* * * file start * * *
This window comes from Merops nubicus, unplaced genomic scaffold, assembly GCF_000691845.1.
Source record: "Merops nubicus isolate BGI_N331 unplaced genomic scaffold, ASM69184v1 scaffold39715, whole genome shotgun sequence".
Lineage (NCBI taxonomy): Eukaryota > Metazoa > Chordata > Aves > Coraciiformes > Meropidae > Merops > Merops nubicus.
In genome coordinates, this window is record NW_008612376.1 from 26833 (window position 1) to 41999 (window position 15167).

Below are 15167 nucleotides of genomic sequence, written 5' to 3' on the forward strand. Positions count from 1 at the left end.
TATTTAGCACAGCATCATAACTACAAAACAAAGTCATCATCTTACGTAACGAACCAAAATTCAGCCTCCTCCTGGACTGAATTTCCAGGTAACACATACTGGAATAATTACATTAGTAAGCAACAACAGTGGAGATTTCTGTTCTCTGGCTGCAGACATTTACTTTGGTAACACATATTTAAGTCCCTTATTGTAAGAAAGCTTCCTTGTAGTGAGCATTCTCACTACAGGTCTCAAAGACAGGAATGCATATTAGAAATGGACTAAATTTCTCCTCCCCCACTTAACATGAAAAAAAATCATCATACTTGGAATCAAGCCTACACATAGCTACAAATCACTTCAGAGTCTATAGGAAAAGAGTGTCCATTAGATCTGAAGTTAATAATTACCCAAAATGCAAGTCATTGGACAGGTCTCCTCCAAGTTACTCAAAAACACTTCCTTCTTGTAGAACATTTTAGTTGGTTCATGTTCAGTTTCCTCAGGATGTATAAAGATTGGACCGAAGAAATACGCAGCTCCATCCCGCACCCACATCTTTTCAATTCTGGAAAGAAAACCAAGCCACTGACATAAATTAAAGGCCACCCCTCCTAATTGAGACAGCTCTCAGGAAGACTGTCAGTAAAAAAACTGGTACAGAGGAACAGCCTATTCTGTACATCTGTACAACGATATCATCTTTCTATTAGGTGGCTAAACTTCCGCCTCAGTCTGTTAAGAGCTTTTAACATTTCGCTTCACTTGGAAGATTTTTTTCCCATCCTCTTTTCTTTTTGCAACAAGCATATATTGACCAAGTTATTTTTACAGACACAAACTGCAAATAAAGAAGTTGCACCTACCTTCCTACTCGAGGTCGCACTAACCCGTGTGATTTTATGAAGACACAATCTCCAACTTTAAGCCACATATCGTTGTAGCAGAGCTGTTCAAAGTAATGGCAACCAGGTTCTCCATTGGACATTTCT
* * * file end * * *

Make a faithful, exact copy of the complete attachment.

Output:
This window comes from Merops nubicus, unplaced genomic scaffold, assembly GCF_000691845.1.
Source record: "Merops nubicus isolate BGI_N331 unplaced genomic scaffold, ASM69184v1 scaffold39715, whole genome shotgun sequence".
Lineage (NCBI taxonomy): Eukaryota > Metazoa > Chordata > Aves > Coraciiformes > Meropidae > Merops > Merops nubicus.
In genome coordinates, this window is record NW_008612376.1 from 26833 (window position 1) to 41999 (window position 15167).

Below are 15167 nucleotides of genomic sequence, written 5' to 3' on the forward strand. Positions count from 1 at the left end.
TATTTAGCACAGCATCATAACTACAAAACAAAGTCATCATCTTACGTAACGAACCAAAATTCAGCCTCCTCCTGGACTGAATTTCCAGGTAACACATACTGGAATAATTACATTAGTAAGCAACAACAGTGGAGATTTCTGTTCTCTGGCTGCAGACATTTACTTTGGTAACACATATTTAAGTCCCTTATTGTAAGAAAGCTTCCTTGTAGTGAGCATTCTCACTACAGGTCTCAAAGACAGGAATGCATATTAGAAATGGACTAAATTTCTCCTCCCCCACTTAACATGAAAAAAAATCATCATACTTGGAATCAAGCCTACACATAGCTACAAATCACTTCAGAGTCTATAGGAAAAGAGTGTCCATTAGATCTGAAGTTAATAATTACCCAAAATGCAAGTCATTGGACAGGTCTCCTCCAAGTTACTCAAAAACACTTCCTTCTTGTAGAACATTTTAGTTGGTTCATGTTCAGTTTCCTCAGGATGTATAAAGATTGGACCGAAGAAATACGCAGCTCCATCCCGCACCCACATCTTTTCAATTCTGGAAAGAAAACCAAGCCACTGACATAAATTAAAGGCCACCCCTCCTAATTGAGACAGCTCTCAGGAAGACTGTCAGTAAAAAAACTGGTACAGAGGAACAGCCTATTCTGTACATCTGTACAACGATATCATCTTTCTATTAGGTGGCTAAACTTCCGCCTCAGTCTGTTAAGAGCTTTTAACATTTCGCTTCACTTGGAAGATTTTTTTCCCATCCTCTTTTCTTTTTGCAACAAGCATATATTGACCAAGTTATTTTTACAGACACAAACTGCAAATAAAGAAGTTGCACCTACCTTCCTACTCGAGGTCGCACTAACCCGTGTGATTTTATGAAGACACAATCTCCAACTTTAAGCCACATATCGTTGTAGCAGAGCTGTTCAAAGTAATGGCAACCAGGTTCTCCATTGGACATTTCT